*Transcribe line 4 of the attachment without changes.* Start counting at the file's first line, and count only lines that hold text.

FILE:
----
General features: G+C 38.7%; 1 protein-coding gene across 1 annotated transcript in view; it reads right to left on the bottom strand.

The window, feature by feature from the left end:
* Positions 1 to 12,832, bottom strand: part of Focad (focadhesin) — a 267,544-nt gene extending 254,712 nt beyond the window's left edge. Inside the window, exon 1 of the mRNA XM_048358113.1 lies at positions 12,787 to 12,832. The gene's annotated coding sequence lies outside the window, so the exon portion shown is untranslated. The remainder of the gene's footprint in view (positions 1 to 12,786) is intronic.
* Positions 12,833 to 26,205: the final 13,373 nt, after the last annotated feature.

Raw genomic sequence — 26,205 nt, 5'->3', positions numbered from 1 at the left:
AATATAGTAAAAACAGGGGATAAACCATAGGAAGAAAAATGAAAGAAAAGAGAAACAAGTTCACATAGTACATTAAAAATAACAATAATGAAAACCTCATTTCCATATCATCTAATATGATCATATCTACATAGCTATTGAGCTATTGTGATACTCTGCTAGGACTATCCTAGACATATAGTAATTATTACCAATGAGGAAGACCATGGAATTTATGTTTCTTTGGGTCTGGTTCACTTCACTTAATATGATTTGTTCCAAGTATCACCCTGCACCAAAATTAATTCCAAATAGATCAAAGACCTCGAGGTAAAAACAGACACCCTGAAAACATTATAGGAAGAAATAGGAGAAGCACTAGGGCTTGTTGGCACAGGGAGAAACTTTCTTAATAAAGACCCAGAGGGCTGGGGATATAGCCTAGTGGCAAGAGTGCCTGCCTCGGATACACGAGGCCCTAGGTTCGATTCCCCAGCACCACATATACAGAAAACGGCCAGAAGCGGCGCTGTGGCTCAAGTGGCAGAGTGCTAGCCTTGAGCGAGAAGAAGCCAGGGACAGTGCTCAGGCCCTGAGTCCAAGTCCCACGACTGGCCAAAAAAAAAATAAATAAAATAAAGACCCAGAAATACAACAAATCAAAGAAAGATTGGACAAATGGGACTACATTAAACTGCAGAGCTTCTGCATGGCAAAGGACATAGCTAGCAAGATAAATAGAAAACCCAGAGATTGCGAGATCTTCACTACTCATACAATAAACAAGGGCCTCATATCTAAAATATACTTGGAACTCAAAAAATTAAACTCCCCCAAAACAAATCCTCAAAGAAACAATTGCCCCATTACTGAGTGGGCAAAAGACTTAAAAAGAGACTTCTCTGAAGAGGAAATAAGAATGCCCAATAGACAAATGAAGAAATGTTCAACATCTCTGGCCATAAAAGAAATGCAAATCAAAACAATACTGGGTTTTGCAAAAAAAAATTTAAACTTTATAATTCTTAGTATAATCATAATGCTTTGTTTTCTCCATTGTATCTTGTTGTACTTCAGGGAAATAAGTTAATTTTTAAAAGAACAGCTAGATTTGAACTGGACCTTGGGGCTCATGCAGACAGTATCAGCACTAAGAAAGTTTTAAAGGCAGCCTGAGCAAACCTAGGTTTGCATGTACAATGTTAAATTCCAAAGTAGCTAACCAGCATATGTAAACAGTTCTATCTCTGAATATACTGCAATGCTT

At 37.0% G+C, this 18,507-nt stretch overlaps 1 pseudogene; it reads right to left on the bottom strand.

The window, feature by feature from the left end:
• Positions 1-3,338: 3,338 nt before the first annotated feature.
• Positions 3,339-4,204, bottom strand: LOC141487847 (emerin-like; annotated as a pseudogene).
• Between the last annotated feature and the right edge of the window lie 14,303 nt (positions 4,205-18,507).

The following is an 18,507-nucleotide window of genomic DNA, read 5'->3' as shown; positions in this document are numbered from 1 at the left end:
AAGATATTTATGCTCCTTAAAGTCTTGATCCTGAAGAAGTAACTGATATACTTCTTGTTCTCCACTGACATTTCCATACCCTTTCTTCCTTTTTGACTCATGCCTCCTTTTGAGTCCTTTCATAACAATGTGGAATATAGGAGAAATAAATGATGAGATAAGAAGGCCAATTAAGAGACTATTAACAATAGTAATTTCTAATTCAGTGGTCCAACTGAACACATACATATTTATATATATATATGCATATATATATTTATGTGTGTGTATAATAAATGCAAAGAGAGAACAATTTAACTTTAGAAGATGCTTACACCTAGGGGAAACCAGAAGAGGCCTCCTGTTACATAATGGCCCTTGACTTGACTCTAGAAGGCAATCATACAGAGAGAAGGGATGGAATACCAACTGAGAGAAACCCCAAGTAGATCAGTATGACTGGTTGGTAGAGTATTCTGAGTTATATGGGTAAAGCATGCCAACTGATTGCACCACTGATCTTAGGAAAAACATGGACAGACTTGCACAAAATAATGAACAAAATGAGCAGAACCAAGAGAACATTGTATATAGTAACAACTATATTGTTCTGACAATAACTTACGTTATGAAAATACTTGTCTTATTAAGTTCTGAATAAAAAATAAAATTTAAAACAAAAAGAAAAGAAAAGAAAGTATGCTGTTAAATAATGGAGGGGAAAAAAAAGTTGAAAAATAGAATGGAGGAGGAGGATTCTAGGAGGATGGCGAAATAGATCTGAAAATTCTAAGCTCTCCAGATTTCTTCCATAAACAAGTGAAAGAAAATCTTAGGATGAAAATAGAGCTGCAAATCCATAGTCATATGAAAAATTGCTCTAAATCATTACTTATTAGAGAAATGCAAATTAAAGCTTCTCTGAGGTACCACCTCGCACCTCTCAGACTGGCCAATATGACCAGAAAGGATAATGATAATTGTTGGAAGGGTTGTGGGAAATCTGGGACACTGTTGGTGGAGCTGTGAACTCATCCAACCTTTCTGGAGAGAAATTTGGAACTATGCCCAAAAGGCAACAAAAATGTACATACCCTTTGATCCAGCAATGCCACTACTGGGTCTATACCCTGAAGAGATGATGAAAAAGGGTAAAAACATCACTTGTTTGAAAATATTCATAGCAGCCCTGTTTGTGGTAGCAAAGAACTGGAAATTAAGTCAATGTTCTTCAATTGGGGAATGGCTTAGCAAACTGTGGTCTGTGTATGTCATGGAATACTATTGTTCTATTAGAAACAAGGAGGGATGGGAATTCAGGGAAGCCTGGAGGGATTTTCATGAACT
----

* Positions 12,833 to 26,205: the final 13,373 nt, after the last annotated feature.